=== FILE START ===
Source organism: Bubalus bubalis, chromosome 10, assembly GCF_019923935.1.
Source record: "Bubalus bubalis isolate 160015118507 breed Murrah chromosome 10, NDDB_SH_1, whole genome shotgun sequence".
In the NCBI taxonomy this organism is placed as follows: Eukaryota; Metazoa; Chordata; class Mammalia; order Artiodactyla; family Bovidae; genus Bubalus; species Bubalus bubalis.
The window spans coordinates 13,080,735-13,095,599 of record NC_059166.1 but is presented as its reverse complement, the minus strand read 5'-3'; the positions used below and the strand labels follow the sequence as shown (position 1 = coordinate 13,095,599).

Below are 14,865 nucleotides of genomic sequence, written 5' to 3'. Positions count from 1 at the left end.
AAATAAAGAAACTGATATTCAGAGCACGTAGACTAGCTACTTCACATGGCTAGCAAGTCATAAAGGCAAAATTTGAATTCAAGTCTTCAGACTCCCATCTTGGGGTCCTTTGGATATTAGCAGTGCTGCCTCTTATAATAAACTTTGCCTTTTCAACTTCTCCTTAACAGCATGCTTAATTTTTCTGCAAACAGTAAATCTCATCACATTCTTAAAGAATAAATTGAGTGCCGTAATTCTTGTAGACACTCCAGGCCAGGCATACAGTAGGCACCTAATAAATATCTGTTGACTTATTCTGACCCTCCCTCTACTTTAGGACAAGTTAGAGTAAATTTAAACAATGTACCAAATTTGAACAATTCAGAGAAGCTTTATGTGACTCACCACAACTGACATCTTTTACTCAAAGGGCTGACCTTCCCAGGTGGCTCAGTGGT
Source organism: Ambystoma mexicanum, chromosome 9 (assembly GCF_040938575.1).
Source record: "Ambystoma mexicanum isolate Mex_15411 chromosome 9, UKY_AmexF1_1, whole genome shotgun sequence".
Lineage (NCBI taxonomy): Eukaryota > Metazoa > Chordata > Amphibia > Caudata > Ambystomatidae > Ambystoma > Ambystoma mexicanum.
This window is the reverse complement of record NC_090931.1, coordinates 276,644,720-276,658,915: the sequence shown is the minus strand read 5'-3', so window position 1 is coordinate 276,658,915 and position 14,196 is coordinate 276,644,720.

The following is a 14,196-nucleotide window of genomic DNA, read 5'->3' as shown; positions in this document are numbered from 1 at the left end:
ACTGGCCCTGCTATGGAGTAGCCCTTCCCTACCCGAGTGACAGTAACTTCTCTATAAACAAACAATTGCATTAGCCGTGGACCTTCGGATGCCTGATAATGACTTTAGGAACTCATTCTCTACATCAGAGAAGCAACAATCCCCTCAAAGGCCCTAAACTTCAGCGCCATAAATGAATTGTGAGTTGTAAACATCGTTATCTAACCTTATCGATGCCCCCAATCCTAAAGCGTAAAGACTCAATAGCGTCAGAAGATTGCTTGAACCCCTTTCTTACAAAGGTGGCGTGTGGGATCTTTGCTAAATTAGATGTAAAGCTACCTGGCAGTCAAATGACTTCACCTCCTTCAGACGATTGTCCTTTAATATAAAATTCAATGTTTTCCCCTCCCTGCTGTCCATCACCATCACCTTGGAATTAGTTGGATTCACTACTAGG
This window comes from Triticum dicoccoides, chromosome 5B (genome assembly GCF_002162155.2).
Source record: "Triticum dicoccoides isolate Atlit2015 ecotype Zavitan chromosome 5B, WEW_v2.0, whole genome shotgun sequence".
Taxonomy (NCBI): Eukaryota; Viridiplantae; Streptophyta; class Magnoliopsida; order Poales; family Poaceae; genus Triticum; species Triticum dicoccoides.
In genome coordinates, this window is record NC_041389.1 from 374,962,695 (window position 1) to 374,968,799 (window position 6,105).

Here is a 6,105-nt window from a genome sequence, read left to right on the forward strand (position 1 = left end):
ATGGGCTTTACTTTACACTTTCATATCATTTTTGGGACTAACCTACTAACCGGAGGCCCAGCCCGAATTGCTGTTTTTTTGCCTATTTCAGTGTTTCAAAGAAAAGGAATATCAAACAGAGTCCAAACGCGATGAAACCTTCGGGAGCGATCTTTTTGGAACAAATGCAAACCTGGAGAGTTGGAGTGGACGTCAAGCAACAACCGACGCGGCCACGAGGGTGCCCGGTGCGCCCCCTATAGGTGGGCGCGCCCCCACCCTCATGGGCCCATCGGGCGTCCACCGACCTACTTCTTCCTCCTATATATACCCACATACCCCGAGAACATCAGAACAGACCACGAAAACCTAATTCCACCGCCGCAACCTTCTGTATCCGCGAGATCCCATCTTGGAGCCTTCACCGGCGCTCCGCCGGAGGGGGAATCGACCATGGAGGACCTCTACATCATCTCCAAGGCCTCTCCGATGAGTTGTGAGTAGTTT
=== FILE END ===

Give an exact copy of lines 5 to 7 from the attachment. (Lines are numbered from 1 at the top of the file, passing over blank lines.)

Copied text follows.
Below are 14,865 nucleotides of genomic sequence, written 5' to 3'. Positions count from 1 at the left end.
AAATAAAGAAACTGATATTCAGAGCACGTAGACTAGCTACTTCACATGGCTAGCAAGTCATAAAGGCAAAATTTGAATTCAAGTCTTCAGACTCCCATCTTGGGGTCCTTTGGATATTAGCAGTGCTGCCTCTTATAATAAACTTTGCCTTTTCAACTTCTCCTTAACAGCATGCTTAATTTTTCTGCAAACAGTAAATCTCATCACATTCTTAAAGAATAAATTGAGTGCCGTAATTCTTGTAGACACTCCAGGCCAGGCATACAGTAGGCACCTAATAAATATCTGTTGACTTATTCTGACCCTCCCTCTACTTTAGGACAAGTTAGAGTAAATTTAAACAATGTACCAAATTTGAACAATTCAGAGAAGCTTTATGTGACTCACCACAACTGACATCTTTTACTCAAAGGGCTGACCTTCCCAGGTGGCTCAGTGGT
Source organism: Ambystoma mexicanum, chromosome 9 (assembly GCF_040938575.1).